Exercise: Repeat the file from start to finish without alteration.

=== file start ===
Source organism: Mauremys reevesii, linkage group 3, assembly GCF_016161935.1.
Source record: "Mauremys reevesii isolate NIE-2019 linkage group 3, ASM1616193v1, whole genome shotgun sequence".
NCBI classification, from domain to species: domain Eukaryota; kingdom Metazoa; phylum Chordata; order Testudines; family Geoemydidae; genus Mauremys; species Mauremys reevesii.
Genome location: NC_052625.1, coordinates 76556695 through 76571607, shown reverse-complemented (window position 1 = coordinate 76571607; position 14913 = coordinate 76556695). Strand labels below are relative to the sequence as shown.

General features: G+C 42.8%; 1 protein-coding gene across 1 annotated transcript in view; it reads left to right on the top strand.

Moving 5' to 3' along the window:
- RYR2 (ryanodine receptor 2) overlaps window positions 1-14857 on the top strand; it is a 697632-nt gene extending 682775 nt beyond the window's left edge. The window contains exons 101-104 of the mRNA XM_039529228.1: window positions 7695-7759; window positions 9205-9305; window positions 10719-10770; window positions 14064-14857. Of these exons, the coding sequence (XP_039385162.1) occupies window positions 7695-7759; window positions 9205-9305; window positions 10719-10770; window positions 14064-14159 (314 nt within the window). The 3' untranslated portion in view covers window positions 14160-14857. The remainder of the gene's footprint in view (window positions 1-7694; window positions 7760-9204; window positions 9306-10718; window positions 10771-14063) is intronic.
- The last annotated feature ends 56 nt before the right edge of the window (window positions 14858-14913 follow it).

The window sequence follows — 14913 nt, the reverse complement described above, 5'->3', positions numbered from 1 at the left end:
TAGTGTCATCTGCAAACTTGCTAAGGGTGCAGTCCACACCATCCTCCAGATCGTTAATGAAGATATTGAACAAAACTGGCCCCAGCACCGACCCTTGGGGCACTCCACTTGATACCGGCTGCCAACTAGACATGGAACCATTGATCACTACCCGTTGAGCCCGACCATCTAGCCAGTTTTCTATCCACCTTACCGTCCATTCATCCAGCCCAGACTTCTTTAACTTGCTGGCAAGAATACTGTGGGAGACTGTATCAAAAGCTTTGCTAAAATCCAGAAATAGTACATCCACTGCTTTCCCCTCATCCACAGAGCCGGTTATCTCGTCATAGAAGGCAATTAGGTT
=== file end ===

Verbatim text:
Source organism: Mauremys reevesii, linkage group 3, assembly GCF_016161935.1.
Source record: "Mauremys reevesii isolate NIE-2019 linkage group 3, ASM1616193v1, whole genome shotgun sequence".
NCBI classification, from domain to species: domain Eukaryota; kingdom Metazoa; phylum Chordata; order Testudines; family Geoemydidae; genus Mauremys; species Mauremys reevesii.
Genome location: NC_052625.1, coordinates 76556695 through 76571607, shown reverse-complemented (window position 1 = coordinate 76571607; position 14913 = coordinate 76556695). Strand labels below are relative to the sequence as shown.

General features: G+C 42.8%; 1 protein-coding gene across 1 annotated transcript in view; it reads left to right on the top strand.

Moving 5' to 3' along the window:
- RYR2 (ryanodine receptor 2) overlaps window positions 1-14857 on the top strand; it is a 697632-nt gene extending 682775 nt beyond the window's left edge. The window contains exons 101-104 of the mRNA XM_039529228.1: window positions 7695-7759; window positions 9205-9305; window positions 10719-10770; window positions 14064-14857. Of these exons, the coding sequence (XP_039385162.1) occupies window positions 7695-7759; window positions 9205-9305; window positions 10719-10770; window positions 14064-14159 (314 nt within the window). The 3' untranslated portion in view covers window positions 14160-14857. The remainder of the gene's footprint in view (window positions 1-7694; window positions 7760-9204; window positions 9306-10718; window positions 10771-14063) is intronic.
- The last annotated feature ends 56 nt before the right edge of the window (window positions 14858-14913 follow it).

The window sequence follows — 14913 nt, the reverse complement described above, 5'->3', positions numbered from 1 at the left end:
TAGTGTCATCTGCAAACTTGCTAAGGGTGCAGTCCACACCATCCTCCAGATCGTTAATGAAGATATTGAACAAAACTGGCCCCAGCACCGACCCTTGGGGCACTCCACTTGATACCGGCTGCCAACTAGACATGGAACCATTGATCACTACCCGTTGAGCCCGACCATCTAGCCAGTTTTCTATCCACCTTACCGTCCATTCATCCAGCCCAGACTTCTTTAACTTGCTGGCAAGAATACTGTGGGAGACTGTATCAAAAGCTTTGCTAAAATCCAGAAATAGTACATCCACTGCTTTCCCCTCATCCACAGAGCCGGTTATCTCGTCATAGAAGGCAATTAGGTT